Littering is totally unacceptable, and Police Scotland is alert to the littering in our beauty spots. Officers have powers to issue on-the-spot fines for littering and fly-tipping, which are criminal offences for which fixed penalties can be issued—however, as I am sure that the member knows, fixed penalties for littering are normally issued by local authorities. Different levels of fine apply, depending on the offence and on whether a fixed-penalty notice is issued by a police officer or a procurator fiscal.
The Scottish Government has partnered with Zero Waste Scotland and Keep Scotland Beautiful to develop a national anti-littering campaign, which launched on 15 July, and we are working with local authorities and Police Scotland on what more can be done to protect our environment and rural communities in Scotland.
The cabinet secretary will be aware that communities across the Highlands and Islands have reported increases in littering, many of which are linked to incidents of irresponsible wild camping. I recognise that a number of public bodies are involved in promoting good practice, but, ultimately, enforcement must form part of combating the problem.
How are the police engaging with local communities on the issue, and is the cabinet secretary confident that they have adequate powers and resources to police rural areas and protect Scotland’s natural environment?
Jamie Halcro Johnston raises a very important point. We want people to take holidays and staycations in Scotland, but we want them to act responsibly. First and foremost, of course, the onus is on the individual who is camping or holidaying in Scotland.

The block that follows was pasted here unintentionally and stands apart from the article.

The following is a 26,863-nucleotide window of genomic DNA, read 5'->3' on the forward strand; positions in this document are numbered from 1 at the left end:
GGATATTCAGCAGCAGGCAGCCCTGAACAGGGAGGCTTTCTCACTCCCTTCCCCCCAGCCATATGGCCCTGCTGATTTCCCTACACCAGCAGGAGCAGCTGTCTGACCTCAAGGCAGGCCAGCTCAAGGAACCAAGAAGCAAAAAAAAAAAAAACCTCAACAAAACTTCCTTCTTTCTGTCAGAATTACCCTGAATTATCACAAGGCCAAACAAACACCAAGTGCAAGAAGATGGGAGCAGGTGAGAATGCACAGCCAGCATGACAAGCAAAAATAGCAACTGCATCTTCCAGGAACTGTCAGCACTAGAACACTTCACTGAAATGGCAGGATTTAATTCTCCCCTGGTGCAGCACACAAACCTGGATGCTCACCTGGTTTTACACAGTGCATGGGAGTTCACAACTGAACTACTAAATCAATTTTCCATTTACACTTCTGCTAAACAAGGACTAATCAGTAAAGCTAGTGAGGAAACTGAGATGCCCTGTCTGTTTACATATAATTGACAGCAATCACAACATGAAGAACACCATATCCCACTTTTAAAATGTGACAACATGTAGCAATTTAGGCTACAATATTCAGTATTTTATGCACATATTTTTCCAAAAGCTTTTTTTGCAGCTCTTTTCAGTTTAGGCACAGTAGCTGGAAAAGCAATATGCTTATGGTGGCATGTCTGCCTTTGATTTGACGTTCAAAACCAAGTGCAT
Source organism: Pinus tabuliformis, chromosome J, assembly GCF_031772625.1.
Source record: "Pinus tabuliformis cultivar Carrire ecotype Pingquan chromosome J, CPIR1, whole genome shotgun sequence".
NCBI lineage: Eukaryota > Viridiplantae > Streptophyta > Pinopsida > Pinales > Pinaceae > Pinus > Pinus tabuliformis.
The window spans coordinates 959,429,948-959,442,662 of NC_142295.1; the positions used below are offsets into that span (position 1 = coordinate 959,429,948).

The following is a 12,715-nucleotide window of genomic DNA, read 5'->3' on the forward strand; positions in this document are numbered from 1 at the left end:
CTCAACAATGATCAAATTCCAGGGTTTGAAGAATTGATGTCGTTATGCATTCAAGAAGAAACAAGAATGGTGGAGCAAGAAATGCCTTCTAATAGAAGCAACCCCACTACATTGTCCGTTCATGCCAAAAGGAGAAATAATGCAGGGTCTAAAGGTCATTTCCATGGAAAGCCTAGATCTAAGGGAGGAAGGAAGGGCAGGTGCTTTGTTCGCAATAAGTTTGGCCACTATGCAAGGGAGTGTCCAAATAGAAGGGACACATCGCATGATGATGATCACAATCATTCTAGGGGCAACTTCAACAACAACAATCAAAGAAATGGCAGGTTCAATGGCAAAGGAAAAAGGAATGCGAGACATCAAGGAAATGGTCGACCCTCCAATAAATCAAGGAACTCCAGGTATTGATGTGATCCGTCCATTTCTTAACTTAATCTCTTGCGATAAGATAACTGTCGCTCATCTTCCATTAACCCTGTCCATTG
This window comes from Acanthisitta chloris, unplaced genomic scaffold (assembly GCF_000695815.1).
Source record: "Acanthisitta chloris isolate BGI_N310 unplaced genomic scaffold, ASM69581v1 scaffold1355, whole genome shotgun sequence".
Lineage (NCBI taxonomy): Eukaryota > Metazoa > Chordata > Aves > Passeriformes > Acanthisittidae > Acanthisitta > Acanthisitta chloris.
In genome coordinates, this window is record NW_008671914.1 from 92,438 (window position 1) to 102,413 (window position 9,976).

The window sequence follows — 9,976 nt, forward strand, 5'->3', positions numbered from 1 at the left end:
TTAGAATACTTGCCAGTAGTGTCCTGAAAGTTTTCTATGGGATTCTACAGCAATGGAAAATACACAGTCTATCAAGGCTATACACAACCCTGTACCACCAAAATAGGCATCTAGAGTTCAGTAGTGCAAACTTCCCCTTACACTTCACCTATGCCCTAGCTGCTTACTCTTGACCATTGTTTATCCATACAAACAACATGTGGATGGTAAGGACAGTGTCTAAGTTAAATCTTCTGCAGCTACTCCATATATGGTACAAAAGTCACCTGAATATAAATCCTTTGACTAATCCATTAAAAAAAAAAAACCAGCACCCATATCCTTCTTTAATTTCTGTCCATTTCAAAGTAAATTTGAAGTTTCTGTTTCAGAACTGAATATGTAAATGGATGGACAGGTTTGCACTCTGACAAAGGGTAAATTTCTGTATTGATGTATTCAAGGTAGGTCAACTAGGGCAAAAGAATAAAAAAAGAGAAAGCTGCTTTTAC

I raise the issue with Police Scotland regularly, and the chief constable and I have spoken about it in weeks gone by. It has not been raised with me that there is a lack of powers, but I am happy to re-engage with Police Scotland and local authorities if they feel that there is a need for further enforcement powers. The Scottish Government would be open to exploring that.
On a point of order, Presiding Officer.
I ask that the Parliamentary Bureau reflect on how these sessions are run. There was no time in that session for supplementaries to be taken on important issues such as the Hate Crime and Public Order (Scotland) Bill and the Government’s failure to address spent convictions.
It is important that members on the front and back benches have an opportunity to put their views across. The Parliamentary Bureau needs to reflect on that, in order to ensure that parliamentary scrutiny is not compromised.
Thank you very much.
In accordance with standing orders, there is a section for each type of question. You know my policy: I try to let members who take the trouble to lodge a question to ask that question, and I go for political balance—I do not really need to explain all that to you. The running of portfolio questions is strictly for me. However, we have a strict timetable—I see that you are perched to reply, but this is not a debate.